Internet highlights my shortcomings, again
The Internet has brought a world of information to, well, the world, but it also has made it easier than ever for a person to feel inadequate.
And I’m not talking about all those male enhancement ads.
Not completely, anyway.
When I first learned to play guitar, back around third grade, the way you added a song to your repertoire was you went to a music store and perused the sheet music that was displayed next to the 45s.
(45s are thin, doughnut-shaped vinyl discs that have music stored on them, by the way. Sort of like CDs, but even lower-tech. No lasers).
But unless you lived in a metropolis the odds were that the store didn’t stock the song you wanted. You might try to figure out the chords just by ear but even if you couldn’t you didn’t feel like a failure. Most of us aren’t prodigies, after all.
Just recently, having listened to “Rocky Mountain High” one time too many, I could no longer ignore the siren call of a six-string.
I borrowed a nice acoustic and started to reacquaint the fingers of my left hand with the frequently confounding world of flats and minors and barre chords.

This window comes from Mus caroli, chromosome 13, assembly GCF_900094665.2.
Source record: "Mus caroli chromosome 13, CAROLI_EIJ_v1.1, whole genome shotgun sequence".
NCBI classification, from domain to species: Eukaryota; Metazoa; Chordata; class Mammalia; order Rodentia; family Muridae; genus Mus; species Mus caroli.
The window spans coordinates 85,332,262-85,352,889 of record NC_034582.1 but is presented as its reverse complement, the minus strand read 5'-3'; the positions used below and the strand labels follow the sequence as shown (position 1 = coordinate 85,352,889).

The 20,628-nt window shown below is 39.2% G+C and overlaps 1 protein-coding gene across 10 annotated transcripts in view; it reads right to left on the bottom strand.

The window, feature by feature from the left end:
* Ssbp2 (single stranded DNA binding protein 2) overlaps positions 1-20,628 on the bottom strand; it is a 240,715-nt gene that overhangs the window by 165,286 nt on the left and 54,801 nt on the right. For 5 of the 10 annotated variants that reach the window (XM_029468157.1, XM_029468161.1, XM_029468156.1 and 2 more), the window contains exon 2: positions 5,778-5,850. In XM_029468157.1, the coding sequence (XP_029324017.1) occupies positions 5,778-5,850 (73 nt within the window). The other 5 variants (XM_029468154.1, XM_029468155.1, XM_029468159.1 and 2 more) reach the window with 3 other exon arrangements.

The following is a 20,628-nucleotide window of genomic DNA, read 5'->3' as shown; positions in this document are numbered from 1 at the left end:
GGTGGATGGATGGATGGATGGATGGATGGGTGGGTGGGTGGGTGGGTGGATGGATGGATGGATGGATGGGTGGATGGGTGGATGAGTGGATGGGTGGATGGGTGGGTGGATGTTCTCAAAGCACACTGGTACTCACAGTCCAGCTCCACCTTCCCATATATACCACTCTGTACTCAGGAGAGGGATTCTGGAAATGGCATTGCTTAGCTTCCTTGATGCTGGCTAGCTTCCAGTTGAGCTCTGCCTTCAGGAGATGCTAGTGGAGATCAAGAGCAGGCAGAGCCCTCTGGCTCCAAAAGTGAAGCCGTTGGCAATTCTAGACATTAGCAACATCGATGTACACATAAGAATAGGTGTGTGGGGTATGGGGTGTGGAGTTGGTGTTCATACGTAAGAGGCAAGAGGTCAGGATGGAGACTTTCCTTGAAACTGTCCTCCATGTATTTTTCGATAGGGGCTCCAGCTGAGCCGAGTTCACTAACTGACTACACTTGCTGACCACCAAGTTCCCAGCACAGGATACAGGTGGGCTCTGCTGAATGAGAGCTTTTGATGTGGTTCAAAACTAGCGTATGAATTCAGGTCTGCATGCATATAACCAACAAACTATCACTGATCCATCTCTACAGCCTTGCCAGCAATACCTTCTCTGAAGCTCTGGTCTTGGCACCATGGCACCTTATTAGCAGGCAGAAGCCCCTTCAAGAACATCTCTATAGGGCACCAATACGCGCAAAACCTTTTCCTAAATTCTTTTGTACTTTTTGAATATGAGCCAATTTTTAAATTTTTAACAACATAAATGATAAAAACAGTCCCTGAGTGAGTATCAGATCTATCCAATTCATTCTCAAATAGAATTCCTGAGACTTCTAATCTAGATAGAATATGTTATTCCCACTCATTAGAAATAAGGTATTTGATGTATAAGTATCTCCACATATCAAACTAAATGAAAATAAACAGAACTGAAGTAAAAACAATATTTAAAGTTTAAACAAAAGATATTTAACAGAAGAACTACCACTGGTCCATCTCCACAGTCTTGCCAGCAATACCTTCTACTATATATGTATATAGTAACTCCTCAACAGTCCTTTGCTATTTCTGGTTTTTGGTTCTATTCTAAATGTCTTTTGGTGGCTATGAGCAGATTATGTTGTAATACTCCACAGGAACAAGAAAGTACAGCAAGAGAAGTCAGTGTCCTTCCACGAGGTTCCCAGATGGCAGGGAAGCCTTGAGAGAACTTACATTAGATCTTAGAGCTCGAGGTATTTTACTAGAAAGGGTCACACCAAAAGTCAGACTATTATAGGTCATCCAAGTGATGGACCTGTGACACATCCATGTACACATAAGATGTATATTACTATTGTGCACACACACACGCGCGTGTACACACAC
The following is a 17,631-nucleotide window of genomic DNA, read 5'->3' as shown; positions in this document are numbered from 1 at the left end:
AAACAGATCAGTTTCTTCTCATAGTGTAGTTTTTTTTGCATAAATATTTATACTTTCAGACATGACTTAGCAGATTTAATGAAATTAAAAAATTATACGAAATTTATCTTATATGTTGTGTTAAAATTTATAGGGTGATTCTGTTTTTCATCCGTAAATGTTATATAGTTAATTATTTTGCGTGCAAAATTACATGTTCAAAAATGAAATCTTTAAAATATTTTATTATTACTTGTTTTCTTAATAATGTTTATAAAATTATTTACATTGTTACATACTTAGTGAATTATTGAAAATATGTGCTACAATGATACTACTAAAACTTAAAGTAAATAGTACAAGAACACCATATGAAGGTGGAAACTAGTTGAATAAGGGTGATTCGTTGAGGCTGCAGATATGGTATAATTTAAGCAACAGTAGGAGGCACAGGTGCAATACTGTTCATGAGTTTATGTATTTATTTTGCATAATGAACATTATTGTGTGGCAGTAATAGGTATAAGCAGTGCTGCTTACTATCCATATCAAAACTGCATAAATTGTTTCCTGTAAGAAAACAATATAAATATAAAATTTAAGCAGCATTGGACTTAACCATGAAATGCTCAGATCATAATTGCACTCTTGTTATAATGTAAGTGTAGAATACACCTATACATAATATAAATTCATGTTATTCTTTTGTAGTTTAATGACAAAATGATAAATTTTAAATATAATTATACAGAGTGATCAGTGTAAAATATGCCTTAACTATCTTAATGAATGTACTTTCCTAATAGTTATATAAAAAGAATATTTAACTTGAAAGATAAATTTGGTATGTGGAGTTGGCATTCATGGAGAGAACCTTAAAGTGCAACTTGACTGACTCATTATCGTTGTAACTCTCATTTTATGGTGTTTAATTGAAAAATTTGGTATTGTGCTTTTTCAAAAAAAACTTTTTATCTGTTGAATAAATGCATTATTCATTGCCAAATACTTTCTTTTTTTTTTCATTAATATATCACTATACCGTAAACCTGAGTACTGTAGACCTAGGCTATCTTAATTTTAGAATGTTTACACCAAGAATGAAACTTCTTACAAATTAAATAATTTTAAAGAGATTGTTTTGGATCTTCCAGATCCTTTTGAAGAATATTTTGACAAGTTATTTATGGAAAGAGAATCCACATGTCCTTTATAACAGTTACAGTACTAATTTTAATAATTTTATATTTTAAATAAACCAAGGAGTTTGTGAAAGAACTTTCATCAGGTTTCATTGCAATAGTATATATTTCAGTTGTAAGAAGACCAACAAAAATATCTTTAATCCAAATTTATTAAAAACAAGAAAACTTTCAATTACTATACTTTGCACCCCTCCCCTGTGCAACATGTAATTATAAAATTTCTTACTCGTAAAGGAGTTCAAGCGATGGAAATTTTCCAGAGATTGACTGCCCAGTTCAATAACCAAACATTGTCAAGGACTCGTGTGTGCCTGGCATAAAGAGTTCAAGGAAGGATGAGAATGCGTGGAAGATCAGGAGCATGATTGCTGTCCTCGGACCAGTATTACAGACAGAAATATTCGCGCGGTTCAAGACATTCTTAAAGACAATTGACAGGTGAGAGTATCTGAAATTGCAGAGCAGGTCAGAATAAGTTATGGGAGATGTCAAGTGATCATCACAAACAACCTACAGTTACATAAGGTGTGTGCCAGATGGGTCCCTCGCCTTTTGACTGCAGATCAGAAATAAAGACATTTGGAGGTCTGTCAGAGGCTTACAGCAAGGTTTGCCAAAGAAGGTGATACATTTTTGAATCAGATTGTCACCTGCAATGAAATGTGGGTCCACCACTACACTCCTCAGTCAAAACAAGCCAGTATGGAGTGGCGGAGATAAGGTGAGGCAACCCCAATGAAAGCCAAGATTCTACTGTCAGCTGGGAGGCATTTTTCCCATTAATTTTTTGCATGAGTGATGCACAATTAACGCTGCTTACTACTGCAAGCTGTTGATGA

(First, though, I had to reacquaint those fingers with the callous — that thick armor without which it’s impossible to exert enough pressure on steel guitar strings to make them ring true.)
Once I was comfortable with the basics, was again capable of switching from a G to a D, or from an E to an A, without making the guitar sound as if Pete Townshend had just gotten ahold of it, I wanted, as any budding musician inevitably does, to turn these building blocks into something recognizable.
I wanted to play actual songs, in other words, to string together chords and notes in a recognizable way.
The Internet makes this ridiculously easy.
Or so I thought at first.
The reality is that the Internet makes it ridiculously easy to find out how a song is supposed to be played.
Unfortunately, as a guitarist with trifling experience and even less talent, trying to mimic the sequence of movements required to produce a credible version of, say, the aforementioned John Denver tune, tends to overtax my scanty skills.
This greatly annoys me.
Worse yet, I can’t seem to stop myself.
I’ve gotten into a habit of scanning radio stations, and setting my mp3 player to choose songs randomly, so I can listen for acoustic guitar parts I like.
Then I go to my computer and within 20 seconds or so there’s the song, complete with lyrics.
Trouble is, often as not the song includes chords I’ve never heard of, and then when I Google the chord I find that I can’t play the thing anyway because apparently the guitarist who wrote the song has fingers like E.T.’s
Basically the Internet doesn’t help me so much as it heckles me, by allowing me to immerse myself in so many hobbies I’m lousy at.
And those ads I mentioned earlier? They offer no relief, either.
They promise of course all sorts of, well, expansion, boasting of monumental expansions in length and girth.
But I’ve yet to find one that says anything about fingers.
Jayson Jacoby is editor